Existing next-gen sequencing platforms have moved beyond the initial testing phase of applications, and are now being used for a variety of scientific projects, including genome-wide structural variation studies, transcription or methylation analyses, and targeted resequencing, according to platform users.
These users presented their work at last week’s Advances in Genome Biology and Technology Conference on Marco Island, Fla., where two companies also showed new sequencing technologies: Pacific Biosciences and Danaher Motion – Dover.
PacBio presented its third-generation single-molecule, real-time sequencing technology in public for the first time (see related article, in this issue), and preceded its plenary talk with a panel discussion on human genome sequencing and beach fireworks.
Meantime, Danaher Motion – Dover kept its debut comparatively modest by showing small groups of visitors its low-cost open-source Polonator sequencer, which it has been developing with George Church’s group at Harvard (see In Sequence 2/4/2008). It was also the first time the company publicly showcased the instrument.
In testimony to the fact that large-scale sequencing is making a comeback after a slump following the Human Genome Project, the meeting itself reached record attendance this year with 575 registered participants, up from about 400 last year, and about 250 would-be attendees who were turned away for lack of space, according to conference organizers.
While at last year’s meeting, mostly large genome centers and instrument vendors reported results obtained with 454’s Genome Sequencer and Ilumina’s Genome Analyzer, and initial data from Applied Biosystems’ SOLiD system (see In Sequence 2/13/2007), this year, users from many institutions presented scientific projects that involved the use of the new technologies, especially Illumina’s and 454’s, which have been in users’ hands the longest.
“At this meeting, there was just a whole bunch of people successfully using these instruments to learn about biology,” Dick McCombie, a professor at Cold Spring Harbor Laboratory, told In Sequence. “I thought that was really fun to see.”
He likened the transition to the early days of automated fluorescent sequencing. “For the first year or two, you start hearing, ‘Well, this is how we are going to do this,’ and all of a sudden, you start seeing results,” he said.
“The plenary speakers are no longer focusing on the instruments and applications but on the real genome-wide experiments that are being done with these platforms.”
As an example, Joe Ecker from the Salk Institute, in his keynote lecture, talked about the use of “now-generation” sequencing technologies — in his case, Illumina’s Genome Analyzer — to shotgun-sequence bisulfite-converted genomic DNA from Arabidopsis for methylation analysis. During a conference workshop by 454 and Roche, he also presented a collaboration with 454 to sequence an Arabidopsis strain, using 454’s new extra-long XLR reads and long paired-end reads.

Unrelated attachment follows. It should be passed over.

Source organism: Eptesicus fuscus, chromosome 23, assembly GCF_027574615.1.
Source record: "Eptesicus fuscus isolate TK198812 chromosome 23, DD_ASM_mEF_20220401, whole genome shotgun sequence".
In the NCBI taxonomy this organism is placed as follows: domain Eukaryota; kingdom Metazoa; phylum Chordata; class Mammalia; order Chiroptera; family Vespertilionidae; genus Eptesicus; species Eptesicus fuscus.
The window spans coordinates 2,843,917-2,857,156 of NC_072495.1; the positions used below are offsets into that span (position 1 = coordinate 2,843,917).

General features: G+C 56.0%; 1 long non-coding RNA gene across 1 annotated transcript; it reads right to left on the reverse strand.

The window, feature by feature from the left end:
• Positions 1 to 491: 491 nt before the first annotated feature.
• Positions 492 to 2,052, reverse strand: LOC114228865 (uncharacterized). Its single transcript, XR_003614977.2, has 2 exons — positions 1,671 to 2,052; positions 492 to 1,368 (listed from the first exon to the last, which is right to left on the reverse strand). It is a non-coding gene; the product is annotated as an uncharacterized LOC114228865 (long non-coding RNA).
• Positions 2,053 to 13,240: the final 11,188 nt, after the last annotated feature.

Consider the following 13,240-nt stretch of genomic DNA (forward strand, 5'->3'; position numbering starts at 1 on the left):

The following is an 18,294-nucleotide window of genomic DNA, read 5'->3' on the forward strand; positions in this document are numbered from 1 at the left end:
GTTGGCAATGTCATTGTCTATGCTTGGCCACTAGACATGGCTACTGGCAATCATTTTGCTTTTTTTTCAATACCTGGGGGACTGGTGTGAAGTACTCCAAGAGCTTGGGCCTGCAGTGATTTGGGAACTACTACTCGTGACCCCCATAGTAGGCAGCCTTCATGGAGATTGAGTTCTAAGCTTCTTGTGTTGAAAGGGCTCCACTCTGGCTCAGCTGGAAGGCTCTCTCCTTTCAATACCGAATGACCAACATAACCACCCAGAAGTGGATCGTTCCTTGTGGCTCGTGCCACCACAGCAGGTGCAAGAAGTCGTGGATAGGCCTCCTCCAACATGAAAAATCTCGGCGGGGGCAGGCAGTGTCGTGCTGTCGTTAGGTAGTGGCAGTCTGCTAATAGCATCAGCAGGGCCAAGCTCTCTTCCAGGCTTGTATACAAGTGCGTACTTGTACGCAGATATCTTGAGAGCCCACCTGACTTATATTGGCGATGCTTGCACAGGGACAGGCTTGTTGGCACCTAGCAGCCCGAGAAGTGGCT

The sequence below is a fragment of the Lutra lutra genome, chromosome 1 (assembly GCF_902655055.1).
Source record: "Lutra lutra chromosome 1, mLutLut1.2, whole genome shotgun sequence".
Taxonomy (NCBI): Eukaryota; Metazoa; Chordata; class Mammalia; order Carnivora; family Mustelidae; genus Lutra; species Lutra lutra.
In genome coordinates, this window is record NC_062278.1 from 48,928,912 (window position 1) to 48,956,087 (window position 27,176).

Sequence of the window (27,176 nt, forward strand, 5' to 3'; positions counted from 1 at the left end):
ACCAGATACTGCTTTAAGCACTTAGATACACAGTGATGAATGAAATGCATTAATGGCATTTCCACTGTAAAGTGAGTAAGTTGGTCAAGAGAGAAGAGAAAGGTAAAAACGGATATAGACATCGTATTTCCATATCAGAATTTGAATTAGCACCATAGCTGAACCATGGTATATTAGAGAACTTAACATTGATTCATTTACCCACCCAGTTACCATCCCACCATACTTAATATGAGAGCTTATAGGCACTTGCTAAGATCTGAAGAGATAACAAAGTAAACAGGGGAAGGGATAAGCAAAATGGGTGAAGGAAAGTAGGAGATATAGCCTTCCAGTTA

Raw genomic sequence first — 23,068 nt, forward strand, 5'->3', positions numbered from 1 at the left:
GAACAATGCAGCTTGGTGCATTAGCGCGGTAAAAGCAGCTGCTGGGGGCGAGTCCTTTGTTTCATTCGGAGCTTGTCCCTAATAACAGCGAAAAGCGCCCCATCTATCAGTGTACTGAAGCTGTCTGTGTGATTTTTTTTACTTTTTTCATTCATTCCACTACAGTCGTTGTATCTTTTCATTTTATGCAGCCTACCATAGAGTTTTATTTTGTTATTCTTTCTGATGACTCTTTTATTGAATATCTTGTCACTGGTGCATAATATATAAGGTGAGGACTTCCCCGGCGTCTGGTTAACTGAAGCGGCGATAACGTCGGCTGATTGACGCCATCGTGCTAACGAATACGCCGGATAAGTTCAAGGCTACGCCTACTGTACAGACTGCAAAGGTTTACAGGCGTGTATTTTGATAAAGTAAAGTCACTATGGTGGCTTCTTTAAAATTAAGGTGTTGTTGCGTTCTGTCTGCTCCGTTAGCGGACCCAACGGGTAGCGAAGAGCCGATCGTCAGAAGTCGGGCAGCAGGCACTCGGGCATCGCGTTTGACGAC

Richard Durbin, who also gave a keynote lecture at the meeting, focused on the 1,000 Genomes Project, a collaboration between the Wellcome Trust Sanger Institute, the US National Institutes of Health, and the Beijing Genomics Institute (see In Sequence 1/22/2008). As a pilot project, he and his colleagues sequenced a human X chromosome in collaboration with Illumina, using both single and paired-end reads from the Genome Analyzer.
As an example of the use of ABI’s SOLiD sequencer, Sean Grimmond from the University of Queensland in Australia showed sequence tag data from embryonic stem cell RNA libraries that were generated on the SOLiD system in order to find not only known but also novel transcription activity.
“The plenary speakers are no longer focusing on the instruments and applications but on the real genome-wide experiments that are being done with these platforms,” Elaine Mardis, co-chair of the meeting and co-director of the Genome Sequencing Center at Washington University School of Medicine, told In Sequence by e-mail. “It’s very exciting to see that transition from only a year ago, and means that next year, we will predominate both plenary and concurrent sessions with similar types of talks.”
Several talks in the concurrent sessions, as well as conference workshops organized by Roche/454, Illumina, and Applied Biosystems, focused on new technologies for the sequencing platforms, as well as upcoming improvements to the systems’ hardware, software, and chemistry (see next week’s issue of In Sequence).
Helicos BioSciences showed data from a project in collaboration with Victor Ambros at the University of Massachusetts Medical School to sequence human miRNA for tag counting, as well as data from a BAC sequencing project that involved two-pass sequencing on the HeliScope.
A number of presentations focused on DNA capture technologies, to be used as a front end to different sequencing platforms. These either use microarrays from NimbleGen or oligonucleotides provided by Agilent.
Notably, the meeting devoted an entire concurrent session to bioinformatics, many featuring new tools that help assess the quality of and assemble data from new sequencing technologies.